The Six Treasures

It’s way past time for a new poem. My aim now is to update this blog at least weekly, and this may be chaotic at first, but here goes…

In the Prose Edda, there are many fine stories that unfortunately have no poetic counterparts in the Poetic Edda or other ancient sources. One of these is the tale of the creation of the treasures of the gods. Thus I have made a modern English poetic version of it in the ljóðaháttr style that goes to the point where the gods judge the treasures — it does not include Brokk’s attempt to collect on the wager. (Generally, Old Norse names in the poem are rendered in Old Norse, but not always — you’ll probably notice the strange characters.)

I presented this poem at the East Coast Thing’s Skaldic Competition in 2011, where it won first place in the spoken word category. It has also been a favorite of the kindred I’m in.

The poem is called “The Six Treasures”

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Nine Noble Virtues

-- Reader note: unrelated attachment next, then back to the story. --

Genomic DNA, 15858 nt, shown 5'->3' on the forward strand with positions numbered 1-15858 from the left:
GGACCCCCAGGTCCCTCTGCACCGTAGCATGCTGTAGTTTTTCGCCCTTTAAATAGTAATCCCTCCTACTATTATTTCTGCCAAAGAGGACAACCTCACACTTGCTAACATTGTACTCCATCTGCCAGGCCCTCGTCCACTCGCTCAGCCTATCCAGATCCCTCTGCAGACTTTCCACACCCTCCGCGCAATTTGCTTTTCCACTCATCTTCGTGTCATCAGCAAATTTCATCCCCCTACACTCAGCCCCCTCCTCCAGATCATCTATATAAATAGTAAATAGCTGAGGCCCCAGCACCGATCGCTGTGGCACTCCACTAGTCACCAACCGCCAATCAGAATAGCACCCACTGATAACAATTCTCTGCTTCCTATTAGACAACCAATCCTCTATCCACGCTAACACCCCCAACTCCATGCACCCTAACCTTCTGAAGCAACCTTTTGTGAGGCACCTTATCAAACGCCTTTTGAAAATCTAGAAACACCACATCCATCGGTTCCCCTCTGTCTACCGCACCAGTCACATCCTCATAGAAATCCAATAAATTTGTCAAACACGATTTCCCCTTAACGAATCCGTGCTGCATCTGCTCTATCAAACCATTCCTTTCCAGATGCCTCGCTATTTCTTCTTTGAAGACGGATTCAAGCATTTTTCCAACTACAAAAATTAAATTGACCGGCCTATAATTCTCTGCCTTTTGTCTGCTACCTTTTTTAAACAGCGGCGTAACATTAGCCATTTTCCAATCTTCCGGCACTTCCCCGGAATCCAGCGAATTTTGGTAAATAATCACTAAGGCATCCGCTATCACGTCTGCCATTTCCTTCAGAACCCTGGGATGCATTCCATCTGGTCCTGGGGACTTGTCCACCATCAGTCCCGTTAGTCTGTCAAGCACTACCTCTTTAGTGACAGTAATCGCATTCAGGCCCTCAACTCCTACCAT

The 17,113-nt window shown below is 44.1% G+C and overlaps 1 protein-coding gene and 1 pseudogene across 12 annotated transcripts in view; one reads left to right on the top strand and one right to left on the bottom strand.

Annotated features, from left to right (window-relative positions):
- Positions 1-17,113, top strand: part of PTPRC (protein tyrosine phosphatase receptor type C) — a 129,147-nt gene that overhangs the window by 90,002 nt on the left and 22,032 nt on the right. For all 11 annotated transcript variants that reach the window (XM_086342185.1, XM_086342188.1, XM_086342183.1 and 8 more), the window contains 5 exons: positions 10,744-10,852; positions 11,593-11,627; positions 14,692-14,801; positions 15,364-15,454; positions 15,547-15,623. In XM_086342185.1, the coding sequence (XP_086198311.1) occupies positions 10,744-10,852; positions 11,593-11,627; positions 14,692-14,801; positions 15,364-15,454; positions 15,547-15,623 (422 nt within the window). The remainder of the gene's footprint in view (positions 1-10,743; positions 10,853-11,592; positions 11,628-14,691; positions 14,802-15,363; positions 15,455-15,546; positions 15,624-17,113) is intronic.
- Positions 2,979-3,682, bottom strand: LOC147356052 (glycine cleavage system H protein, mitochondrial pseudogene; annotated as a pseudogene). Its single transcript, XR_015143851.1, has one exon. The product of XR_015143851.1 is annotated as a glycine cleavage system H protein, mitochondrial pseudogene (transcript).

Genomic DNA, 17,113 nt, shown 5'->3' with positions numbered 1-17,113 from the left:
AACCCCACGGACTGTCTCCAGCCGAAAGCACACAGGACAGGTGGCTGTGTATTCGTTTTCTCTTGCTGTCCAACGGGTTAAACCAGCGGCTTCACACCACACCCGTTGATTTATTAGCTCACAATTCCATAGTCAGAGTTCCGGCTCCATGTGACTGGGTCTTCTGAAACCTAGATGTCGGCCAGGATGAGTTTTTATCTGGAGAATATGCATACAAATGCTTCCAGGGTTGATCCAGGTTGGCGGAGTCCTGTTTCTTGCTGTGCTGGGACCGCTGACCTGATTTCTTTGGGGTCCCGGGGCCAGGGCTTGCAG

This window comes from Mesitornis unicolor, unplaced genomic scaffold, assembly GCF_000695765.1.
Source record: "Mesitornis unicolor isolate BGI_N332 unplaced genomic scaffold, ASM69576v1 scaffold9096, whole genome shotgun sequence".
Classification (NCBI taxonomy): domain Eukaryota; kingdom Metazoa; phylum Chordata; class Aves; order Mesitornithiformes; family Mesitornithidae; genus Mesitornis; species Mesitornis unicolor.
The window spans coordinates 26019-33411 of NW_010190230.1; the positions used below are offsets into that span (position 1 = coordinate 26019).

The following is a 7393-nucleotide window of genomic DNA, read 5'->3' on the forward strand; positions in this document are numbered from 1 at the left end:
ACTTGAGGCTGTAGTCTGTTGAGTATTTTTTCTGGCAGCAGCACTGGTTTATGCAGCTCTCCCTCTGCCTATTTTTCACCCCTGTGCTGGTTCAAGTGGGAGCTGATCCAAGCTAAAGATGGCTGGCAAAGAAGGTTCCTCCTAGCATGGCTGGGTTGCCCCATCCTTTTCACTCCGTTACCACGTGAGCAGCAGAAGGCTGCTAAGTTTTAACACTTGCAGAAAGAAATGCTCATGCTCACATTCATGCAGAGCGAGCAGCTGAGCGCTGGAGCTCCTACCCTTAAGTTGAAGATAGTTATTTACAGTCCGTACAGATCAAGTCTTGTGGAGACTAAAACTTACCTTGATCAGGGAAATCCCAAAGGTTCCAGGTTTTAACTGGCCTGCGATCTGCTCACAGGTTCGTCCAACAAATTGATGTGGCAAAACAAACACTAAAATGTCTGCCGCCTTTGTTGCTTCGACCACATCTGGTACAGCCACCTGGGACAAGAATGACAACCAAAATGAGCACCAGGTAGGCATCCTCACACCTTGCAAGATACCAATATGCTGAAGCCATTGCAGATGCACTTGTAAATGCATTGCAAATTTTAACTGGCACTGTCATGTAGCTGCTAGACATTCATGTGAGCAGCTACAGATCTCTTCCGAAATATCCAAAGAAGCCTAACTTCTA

It’s time for another poem.

In the Poetic Edda, there are some examples of numbered lists, where the speak counts out the items. In Hávamál, the speaker relates 18 magic spells he knows. In Sigrdrífumál, Sigrdrífa gives 11 pieces of advice to Sigurðr. In Grógaldr, the dead woman Gróa sings 9 magic spells to protect her son on a dangerous journey.

This poem was inspired by those counting list poems. It’s also in the fornyrðislag style, although in this one I use three syllable lines more often than usual. It is based on what is probably the most well-known list in modern American Asatru, with my own interpretations and descriptions for each of items, some of which make references to the mythology. There is a strange word in this poem that most will not be familiar with and for which a dictionary probably won’t help: ginn-holy. James Chisholm used this to represent the Old Norse ginnheilög (which means “most holy”) in his translation of the Poetic Edda (in Völuspá 6, for instance). That’s probably what inspired me to use it in a poem. (Actually, there’s probably a few more strange words in here… perhaps another time I’ll make a glossary post to this blog of such words and their meanings.)

The poem is called “Nine Noble Virtues”

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